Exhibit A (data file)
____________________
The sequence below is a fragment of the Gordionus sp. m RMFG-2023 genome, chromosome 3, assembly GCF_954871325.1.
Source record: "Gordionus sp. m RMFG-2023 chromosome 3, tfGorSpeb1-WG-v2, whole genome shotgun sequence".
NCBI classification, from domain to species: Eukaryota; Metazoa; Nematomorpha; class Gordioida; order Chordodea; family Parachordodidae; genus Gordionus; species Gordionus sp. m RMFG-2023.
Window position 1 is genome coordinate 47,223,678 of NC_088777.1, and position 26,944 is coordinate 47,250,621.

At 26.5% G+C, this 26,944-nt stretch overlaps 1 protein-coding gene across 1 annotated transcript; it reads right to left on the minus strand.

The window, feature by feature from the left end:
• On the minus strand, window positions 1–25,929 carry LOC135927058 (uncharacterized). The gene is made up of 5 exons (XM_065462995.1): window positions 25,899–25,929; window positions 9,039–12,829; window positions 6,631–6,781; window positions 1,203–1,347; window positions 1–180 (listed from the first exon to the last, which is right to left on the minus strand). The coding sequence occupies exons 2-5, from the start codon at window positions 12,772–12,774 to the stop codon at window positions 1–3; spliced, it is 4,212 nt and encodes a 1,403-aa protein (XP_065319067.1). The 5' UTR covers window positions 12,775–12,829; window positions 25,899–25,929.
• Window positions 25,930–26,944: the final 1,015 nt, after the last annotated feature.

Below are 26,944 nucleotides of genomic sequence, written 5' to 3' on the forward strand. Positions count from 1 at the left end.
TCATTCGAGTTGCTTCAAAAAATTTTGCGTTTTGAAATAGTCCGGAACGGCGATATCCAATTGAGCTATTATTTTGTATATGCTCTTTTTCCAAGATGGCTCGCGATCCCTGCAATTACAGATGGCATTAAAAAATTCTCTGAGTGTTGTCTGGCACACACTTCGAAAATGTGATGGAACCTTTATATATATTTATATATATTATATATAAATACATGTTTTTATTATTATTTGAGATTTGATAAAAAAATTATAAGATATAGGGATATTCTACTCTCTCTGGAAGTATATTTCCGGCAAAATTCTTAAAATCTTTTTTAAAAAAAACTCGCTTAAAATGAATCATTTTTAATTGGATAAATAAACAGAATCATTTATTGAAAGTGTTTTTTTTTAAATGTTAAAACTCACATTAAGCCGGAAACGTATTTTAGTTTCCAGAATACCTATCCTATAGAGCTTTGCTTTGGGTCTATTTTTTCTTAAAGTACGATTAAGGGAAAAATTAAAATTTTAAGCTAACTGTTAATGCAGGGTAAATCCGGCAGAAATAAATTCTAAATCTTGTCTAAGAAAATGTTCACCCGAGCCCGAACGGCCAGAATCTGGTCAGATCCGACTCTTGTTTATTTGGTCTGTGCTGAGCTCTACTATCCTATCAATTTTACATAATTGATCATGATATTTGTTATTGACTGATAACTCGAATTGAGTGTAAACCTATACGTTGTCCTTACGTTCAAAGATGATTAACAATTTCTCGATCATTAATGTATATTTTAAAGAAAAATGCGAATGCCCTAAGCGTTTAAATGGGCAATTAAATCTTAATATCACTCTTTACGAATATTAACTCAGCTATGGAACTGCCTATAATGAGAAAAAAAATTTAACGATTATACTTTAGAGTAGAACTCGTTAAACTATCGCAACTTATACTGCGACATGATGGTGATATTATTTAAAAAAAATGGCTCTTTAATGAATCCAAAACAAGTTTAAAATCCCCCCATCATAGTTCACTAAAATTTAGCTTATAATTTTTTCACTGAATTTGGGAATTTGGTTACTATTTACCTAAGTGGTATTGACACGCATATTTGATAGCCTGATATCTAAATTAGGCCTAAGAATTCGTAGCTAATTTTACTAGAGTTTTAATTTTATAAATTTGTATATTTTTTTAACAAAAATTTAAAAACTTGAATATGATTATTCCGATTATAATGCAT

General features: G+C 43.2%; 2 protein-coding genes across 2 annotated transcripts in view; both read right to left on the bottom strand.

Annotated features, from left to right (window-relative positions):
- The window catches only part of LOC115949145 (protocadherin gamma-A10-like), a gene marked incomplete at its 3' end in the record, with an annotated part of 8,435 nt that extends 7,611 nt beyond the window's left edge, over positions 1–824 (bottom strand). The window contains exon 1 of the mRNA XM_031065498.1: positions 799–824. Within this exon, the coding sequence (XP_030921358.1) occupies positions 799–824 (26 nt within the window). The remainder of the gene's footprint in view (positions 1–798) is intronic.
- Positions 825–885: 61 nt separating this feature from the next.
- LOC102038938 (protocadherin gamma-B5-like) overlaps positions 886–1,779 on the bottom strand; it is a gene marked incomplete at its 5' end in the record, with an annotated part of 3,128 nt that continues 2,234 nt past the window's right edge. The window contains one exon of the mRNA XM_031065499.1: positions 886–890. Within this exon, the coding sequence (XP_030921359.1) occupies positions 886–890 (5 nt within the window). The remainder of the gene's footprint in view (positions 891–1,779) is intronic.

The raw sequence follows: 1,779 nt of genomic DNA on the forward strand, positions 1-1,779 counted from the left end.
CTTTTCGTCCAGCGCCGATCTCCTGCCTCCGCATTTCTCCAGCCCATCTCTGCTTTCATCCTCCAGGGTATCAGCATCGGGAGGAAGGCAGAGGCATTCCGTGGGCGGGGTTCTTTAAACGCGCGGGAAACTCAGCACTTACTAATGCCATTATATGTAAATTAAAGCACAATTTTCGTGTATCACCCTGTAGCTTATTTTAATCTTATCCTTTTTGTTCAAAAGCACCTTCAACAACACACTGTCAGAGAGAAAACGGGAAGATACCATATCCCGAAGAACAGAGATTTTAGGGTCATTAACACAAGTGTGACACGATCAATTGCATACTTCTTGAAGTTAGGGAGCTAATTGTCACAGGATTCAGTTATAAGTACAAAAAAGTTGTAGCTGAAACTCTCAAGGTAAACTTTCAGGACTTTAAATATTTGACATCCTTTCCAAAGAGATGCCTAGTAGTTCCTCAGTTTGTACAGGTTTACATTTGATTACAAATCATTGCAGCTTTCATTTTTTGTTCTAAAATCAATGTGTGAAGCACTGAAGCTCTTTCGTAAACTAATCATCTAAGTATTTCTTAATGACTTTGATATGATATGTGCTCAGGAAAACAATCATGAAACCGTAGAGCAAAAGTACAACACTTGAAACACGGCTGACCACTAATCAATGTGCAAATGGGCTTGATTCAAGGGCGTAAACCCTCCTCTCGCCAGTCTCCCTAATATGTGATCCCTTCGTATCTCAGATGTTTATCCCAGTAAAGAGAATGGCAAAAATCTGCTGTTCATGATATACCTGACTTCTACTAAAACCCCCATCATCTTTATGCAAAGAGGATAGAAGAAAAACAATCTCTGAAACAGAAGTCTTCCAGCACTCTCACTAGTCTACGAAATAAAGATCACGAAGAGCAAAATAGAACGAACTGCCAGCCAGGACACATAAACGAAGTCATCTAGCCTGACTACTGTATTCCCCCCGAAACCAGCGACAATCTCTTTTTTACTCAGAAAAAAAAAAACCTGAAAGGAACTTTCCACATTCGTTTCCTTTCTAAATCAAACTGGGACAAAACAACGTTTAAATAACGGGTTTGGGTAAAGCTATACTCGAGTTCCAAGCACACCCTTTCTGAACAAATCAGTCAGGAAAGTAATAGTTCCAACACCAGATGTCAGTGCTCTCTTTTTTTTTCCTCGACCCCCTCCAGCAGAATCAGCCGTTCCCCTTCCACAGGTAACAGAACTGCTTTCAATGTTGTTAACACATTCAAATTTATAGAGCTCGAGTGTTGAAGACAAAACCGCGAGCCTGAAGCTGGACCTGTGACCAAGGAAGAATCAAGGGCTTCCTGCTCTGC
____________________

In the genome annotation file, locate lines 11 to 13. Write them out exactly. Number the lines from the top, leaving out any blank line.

General features: G+C 43.2%; 2 protein-coding genes across 2 annotated transcripts in view; both read right to left on the bottom strand.

Annotated features, from left to right (window-relative positions):
- The window catches only part of LOC115949145 (protocadherin gamma-A10-like), a gene marked incomplete at its 3' end in the record, with an annotated part of 8,435 nt that extends 7,611 nt beyond the window's left edge, over positions 1–824 (bottom strand). The window contains exon 1 of the mRNA XM_031065498.1: positions 799–824. Within this exon, the coding sequence (XP_030921358.1) occupies positions 799–824 (26 nt within the window). The remainder of the gene's footprint in view (positions 1–798) is intronic.